Galatians 3:22: The Scripture declares that the whole world is a prisoner of sin, so that what was promised, being given through faith in Jesus Christ, might be given to those who believe.
Galatians 5:1: For freedom Christ has set us free.
And of course Paul, in Romans 8:1-2: There is no condemnation for those who are in Christ Jesus. For the law of the Spirit of life in Christ Jesus has set you free from the law of sin and of death.
It’s clear, then, that Christ frees us by paying a ransom for our freedom. Now comes a tricky question. To whom does Christ pay the ransom? This is where the ransom theory can go off the rails and crash and burn. In fact, we need to understand that all the atonement theories are metaphors, idea pictures, images. If you take them literally or legalistically, you destroy them.
For example, some early Christian thinkers figured that if Christ paid a ransom for us for sin, he must have paid it to Satan. We were imprisoned by Satan because of sin, so Christ must have paid Satan to set us free. This notion may make a certain amount of sense, but at the same time it veers into coarse superstition. It devalues the whole idea of God.
Satan may have us bound, as the song says, but God owes Satan nothing for our freedom. God is God, and God alone. Satan is far from God’s equal. God owes Satan nothing! God pays Satan nothing! When we say that Jesus “pays the ransom” or “pays the price” of our freedom, that’s an expression of the cost to him, not the price paid to any other. No actual transaction takes place. No money or favor changes hands.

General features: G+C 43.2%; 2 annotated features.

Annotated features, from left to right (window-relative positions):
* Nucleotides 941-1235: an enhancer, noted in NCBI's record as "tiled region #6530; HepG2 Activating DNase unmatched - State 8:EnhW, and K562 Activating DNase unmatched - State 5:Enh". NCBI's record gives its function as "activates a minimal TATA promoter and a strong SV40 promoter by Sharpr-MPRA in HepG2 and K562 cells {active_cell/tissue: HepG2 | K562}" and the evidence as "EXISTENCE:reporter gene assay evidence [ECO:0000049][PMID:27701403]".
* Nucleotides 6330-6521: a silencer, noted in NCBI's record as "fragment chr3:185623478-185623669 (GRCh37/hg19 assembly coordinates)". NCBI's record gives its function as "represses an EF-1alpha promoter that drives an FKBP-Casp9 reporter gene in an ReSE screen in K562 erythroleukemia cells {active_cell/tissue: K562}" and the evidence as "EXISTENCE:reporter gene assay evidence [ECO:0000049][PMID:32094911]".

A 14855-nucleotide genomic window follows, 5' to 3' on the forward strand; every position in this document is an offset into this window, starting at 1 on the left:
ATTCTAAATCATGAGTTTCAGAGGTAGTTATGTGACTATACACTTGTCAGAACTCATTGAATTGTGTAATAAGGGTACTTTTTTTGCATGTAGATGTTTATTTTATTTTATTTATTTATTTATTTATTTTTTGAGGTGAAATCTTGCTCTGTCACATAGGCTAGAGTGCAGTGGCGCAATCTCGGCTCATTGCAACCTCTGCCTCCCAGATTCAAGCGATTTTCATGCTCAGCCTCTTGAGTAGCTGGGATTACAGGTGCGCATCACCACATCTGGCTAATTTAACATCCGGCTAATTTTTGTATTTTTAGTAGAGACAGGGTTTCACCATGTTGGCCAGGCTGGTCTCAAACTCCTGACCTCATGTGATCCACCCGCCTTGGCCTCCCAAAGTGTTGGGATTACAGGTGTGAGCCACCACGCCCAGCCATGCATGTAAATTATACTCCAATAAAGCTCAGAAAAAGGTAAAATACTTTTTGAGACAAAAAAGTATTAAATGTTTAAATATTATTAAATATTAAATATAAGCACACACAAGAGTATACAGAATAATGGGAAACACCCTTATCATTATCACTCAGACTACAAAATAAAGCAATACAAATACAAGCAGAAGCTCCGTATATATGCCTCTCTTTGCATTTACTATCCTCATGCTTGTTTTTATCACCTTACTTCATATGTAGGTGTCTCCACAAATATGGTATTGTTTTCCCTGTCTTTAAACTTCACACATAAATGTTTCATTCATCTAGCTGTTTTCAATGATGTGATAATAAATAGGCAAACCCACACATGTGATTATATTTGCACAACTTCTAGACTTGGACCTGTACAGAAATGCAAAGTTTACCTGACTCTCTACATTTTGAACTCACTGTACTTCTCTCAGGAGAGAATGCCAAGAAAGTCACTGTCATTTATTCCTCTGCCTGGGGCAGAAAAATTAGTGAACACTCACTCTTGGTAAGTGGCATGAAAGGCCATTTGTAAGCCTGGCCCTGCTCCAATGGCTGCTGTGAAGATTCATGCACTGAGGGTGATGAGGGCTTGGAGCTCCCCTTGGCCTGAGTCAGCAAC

But, as Paul says in Romans 8:3, Jesus deals with sin personally by condemning it in his flesh. In that passage from Romans 7 and 8 that we read earlier, Paul lays bare the truth of the human condition as he wrestles with himself.
He says: I do not understand myself. I want to do the right thing, but I just can’t do it. My spirit wants to soar, but my body is a slave to sin. Who can rescue me from this servitude? Thanks be to God through Jesus Christ my Lord! Christ set me free!
When Christ pays the ransom for us, what occurs on our end is a relational transformation, an act of freedom inspired by God’s love. Christ sets us free indeed!
Truth is that all of us, to one degree or another, are captive to some sort of sin. If we are honest with ourselves, each of us can identify some force, some influence, some thing that is holding us down.
Something is keeping us from living the way God intends us to live. Like the snow or mud that grips the tires of our car, something is keeping our wheels spinning; something is keeping us from gaining traction.
Like the load of debt that hounds us by day and keeps us awake at night, something is cutting us off from the joy of living.
Like the drug or drink or weed that controls our body and rules our mind, something evil occupies the center of our attention.
Like the false accusation that won’t go away, something keeps us imprisoned.
We all need a savior. We all need to be set free.
What holds you captive? What chains do you want to see fall away? From what do you need to be freed? For what do you wish to be freed? Once you are freed, what will you do with your freedom?
O come, O come, Emmanuel, and ransom captive Israel,
that mourns in lonely exile here until the Son of God appear.
Rejoice! Rejoice! Emmanuel has come, O Israel.
Immanuel is here. You are no longer captive. You are free!
If we claim this truth, it’s time to own it by putting ourselves into these phrases from scripture.
Once I was a slave of sin, but Christ Jesus has paid the ransom price to set me free, and I am a child of God through faith. (John 8:34, Romans 3:23, Galatians 3:26)
Aren’t you glad Jesus lifted you?
This message was delivered February 28, 2021 to Edgerton United Methodist Church. The text was Romans 7:15, 18b, 22-25a, 8:1-2.